# 52 [15 August 2009]
I have written up todays talk, but I am trying to keep it short - and mostly concentrate on the process of our residency here at Lighthouse. There are lots of pics in this presentation, more like a big scrap book. I have tried to keep pretty aware of documenting the process of this residency. Just so when I have more time, I can go back and reflect on what worked , what didn't, what took the most time, what was easy, what were we talking about, what were we thinking about? It really informs my practice. This residency was 2 weeks, but the amount of work that was pushed through was much more.
Its been a pretty intense time but really wonderful as well. The basement of Lighthouse has become a big contagion soup. Many ideas, emotions floating about infecting each other to a video soundtrack of people emoting. It been dark in here, while sunny outside. The screens are running heaps of electricity through them making it all more intense. Its been hard and also fun for everyone. But we all tired now... Natacha heads back to Paris in the morning - 6am from stansted.. not fun.. she heads back to her family... michael is going to deal with the pack up of Pixy. My husband Matthew is packing up the house we have been staying at (thankyou david and rachael!), getting my son pablo few toys, cots, and all together. And then later tonight we will head up to London.
Its been fantastic to have Jane McGrath in - I think she has found the time valuable. Karl was great - great insight, great chats.
I am sure we will all be glad when we start packing up tonight.
I am trying to structure todays talk so we can concentrate on discussion - 40 minutes talk or less - 30 minutes discussion. Phil fro Lighthouse is going to video tape it. I wish I had some automatic transcriber.
# 51 [15 August 2009]
its 1.30 pm, and all is quiet in the basement of Lighthouse. Ofcourse, Micheal Roy from experentia Electricia hasn't slept - he spent the night here working away. I am not sure how many nights he hasn't slept for. He tells me not to worry about it.
We saw the first bits of light to go through the second display - still no video yet. Jeff Mann sent another patch so we can run the two screens from the one display. I still haven't tested it yet as I am waiting for the second display. I can't wait to see it as the first time we saw it - it looked fantastic - brighter and more tones. Interestingly, it hung more as a curtain, which sort of soften it - I feel for Pixy to have worked with Chameleon we would have needed some diffusion - it felt to 'pixel' which is what natacha loves - but for Chameleon, it didn't quite work. Looking back, we needed much more time to come to a better solution for how the projects met/integrated. We got the software integration, but that was about it. Its been interesting to collaborate - but the problem was that the collaboration came in from two projects at different stages with different needs. Maybe we just never got that meeting point right for those reasons.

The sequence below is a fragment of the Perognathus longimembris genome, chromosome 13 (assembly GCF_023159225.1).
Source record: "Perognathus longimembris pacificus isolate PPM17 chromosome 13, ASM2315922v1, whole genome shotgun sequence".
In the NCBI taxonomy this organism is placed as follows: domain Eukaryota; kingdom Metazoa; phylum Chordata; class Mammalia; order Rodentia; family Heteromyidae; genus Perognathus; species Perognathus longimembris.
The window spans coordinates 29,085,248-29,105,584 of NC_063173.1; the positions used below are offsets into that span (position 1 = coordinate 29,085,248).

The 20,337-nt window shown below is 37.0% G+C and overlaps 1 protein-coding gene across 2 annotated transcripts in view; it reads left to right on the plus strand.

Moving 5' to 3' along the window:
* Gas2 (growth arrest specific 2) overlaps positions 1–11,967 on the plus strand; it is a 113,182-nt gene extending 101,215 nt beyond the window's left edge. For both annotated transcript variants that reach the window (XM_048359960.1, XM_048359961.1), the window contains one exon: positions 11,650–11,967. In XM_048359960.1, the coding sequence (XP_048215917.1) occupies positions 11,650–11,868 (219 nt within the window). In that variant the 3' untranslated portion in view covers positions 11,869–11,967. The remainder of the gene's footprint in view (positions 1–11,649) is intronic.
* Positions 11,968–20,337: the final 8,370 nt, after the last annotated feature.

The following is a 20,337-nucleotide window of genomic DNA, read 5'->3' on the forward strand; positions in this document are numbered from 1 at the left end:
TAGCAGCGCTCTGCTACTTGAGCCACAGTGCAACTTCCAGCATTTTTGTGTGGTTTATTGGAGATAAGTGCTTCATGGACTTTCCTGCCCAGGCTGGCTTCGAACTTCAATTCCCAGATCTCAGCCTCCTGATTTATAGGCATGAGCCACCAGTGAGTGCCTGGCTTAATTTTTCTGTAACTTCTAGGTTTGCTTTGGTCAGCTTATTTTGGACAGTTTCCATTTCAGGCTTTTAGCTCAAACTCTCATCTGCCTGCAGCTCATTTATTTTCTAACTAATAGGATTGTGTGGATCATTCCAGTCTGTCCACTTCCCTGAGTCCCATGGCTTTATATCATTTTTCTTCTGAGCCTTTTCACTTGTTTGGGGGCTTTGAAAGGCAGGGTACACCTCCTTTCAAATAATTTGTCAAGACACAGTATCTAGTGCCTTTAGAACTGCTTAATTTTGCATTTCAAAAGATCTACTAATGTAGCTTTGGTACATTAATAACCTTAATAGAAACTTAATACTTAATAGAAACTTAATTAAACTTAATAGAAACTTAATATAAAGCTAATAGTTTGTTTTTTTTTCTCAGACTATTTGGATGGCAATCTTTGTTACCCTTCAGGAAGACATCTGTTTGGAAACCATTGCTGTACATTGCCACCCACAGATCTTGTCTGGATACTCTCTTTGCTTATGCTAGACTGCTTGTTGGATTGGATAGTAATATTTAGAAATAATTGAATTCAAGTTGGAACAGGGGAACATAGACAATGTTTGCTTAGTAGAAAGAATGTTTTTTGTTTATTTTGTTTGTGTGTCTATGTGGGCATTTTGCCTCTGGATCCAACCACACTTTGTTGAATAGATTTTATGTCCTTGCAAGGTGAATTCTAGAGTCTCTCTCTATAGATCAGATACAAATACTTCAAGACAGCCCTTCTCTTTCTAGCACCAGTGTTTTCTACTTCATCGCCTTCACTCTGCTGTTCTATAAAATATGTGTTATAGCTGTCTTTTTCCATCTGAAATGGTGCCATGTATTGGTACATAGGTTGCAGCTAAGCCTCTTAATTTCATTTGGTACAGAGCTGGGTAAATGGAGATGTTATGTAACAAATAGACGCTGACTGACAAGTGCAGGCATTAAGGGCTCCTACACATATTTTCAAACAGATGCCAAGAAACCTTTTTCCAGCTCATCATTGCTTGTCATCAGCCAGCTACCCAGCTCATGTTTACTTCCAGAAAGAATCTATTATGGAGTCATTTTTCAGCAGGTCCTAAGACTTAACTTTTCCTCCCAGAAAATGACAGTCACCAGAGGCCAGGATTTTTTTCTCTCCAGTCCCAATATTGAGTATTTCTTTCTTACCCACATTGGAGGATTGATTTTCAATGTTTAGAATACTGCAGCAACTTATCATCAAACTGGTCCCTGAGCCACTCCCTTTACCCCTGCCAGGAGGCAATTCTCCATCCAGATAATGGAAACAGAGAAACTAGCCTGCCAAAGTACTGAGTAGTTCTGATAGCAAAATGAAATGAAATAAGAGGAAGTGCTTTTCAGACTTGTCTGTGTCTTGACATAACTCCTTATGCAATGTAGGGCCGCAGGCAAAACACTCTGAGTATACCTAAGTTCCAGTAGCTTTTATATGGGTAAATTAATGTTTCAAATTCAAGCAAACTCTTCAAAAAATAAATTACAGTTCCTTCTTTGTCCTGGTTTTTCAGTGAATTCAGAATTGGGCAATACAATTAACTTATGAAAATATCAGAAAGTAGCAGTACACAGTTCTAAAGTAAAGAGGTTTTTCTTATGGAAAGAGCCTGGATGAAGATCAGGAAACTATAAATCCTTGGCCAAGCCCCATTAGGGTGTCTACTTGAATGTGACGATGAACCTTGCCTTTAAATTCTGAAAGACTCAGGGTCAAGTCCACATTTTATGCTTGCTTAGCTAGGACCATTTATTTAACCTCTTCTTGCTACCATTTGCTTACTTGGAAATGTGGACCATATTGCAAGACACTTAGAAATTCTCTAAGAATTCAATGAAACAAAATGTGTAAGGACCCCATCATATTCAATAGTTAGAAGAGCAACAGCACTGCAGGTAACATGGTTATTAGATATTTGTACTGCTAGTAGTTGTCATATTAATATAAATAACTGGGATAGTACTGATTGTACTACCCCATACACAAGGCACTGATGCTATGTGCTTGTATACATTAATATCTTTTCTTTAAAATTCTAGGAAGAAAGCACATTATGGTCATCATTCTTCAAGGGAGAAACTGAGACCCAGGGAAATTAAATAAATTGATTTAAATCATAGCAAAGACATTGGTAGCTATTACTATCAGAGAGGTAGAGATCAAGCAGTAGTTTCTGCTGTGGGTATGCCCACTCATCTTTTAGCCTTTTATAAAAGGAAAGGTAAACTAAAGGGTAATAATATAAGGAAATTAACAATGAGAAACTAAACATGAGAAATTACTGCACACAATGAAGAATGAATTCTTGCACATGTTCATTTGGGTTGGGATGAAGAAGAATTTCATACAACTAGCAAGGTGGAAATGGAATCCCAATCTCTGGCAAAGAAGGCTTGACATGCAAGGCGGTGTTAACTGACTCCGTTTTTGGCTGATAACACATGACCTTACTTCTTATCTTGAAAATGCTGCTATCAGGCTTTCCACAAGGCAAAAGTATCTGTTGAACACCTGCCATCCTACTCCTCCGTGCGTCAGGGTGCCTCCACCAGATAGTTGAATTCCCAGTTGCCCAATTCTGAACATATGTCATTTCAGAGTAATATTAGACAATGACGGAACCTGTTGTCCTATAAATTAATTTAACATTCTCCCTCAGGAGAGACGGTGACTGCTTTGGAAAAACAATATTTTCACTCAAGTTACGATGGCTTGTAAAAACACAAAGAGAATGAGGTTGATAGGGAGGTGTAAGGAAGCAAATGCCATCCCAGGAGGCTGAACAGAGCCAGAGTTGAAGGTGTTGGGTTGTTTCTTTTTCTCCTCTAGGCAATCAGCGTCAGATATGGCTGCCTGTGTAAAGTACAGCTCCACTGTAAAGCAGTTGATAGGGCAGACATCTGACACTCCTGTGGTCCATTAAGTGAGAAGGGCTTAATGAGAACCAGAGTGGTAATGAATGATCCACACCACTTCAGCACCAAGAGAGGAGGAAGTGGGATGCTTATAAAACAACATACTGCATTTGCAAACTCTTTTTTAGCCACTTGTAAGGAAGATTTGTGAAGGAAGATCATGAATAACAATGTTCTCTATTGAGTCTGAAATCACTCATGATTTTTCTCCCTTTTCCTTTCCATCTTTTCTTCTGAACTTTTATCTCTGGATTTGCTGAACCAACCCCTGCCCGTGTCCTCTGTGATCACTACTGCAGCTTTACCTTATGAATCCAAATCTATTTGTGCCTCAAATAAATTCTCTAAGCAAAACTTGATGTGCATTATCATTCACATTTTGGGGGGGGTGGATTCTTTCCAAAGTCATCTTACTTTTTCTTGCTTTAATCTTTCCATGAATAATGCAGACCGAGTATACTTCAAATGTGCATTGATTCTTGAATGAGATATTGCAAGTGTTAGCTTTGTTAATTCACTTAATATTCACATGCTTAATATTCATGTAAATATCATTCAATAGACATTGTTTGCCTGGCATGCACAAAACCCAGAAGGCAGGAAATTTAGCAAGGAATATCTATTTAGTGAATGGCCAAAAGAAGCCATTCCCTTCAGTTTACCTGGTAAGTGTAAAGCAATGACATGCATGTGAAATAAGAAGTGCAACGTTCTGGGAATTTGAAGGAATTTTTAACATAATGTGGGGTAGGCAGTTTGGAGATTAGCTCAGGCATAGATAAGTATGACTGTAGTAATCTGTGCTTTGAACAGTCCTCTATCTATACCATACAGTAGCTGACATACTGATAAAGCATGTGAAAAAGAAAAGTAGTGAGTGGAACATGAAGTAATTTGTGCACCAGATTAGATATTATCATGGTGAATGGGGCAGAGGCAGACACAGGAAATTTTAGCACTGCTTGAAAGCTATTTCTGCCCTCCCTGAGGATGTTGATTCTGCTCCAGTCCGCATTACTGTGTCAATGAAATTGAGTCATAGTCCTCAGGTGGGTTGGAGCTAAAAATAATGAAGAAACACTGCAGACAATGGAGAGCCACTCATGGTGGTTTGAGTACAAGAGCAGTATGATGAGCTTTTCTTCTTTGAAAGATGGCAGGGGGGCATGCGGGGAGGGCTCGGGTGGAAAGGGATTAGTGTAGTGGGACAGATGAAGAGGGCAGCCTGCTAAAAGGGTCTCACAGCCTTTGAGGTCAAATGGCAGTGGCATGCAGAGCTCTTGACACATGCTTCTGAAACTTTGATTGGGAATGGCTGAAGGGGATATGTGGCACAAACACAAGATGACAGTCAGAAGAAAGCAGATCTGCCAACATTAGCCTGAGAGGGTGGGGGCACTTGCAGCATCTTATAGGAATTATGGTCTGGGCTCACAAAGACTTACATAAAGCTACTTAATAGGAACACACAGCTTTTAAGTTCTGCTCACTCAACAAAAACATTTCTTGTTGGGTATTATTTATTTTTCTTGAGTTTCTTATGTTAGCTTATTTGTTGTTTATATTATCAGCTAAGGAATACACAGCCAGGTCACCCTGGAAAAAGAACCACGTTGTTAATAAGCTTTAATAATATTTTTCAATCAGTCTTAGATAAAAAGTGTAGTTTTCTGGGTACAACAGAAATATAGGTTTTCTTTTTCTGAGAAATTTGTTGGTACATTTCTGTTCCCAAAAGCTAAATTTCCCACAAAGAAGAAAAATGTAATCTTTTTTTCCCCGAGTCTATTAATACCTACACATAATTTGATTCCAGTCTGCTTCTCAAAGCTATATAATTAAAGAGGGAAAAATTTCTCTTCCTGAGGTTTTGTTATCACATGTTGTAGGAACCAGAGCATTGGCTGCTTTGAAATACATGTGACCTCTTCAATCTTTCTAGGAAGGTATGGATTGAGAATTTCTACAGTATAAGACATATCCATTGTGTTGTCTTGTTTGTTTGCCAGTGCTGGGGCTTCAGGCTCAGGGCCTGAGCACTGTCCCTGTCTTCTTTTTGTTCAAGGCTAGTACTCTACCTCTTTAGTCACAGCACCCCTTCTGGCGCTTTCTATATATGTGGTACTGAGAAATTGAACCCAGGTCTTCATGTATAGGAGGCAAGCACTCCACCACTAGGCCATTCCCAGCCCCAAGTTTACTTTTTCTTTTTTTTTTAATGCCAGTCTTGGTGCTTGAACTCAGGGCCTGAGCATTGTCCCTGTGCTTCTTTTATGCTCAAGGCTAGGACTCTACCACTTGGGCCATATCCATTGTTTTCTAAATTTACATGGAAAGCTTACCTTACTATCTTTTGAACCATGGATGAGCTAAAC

Phillip Carr from Fabrica came in today to interview me for a small film to run on the TV at Fabrica. Its hard to contain something into 3 minutes. We tried.
Harry Witchell and Carina Westling came over last night for a bit of a chat. Harry Witchel is research the science of the body and its language. I am hoping Harry might come to the talk today so I can get him into a discussion about body language and mimicry. Carina does some interesting work in performance
When I was last in Brighton the HCI group interviewed Carina and her response to one of the protraits. "I was just feeling the shape of that person and how they are to be near, and whether is a soft or hard surface. Whether its one way or two way, whether they are coming out towards me, or whether there is an interface or give and take. And that’s kinda the empathy bit. And I think with the ‘actory two’ its sort of a shiny sort of surface. It doesn’t allow any sort of pushing in. With the other one (susan) there is more a sense of a soft/open ended territory between the two people, me being one of them. It feels like there a sort of tentative listening. Which I guess is the empathy".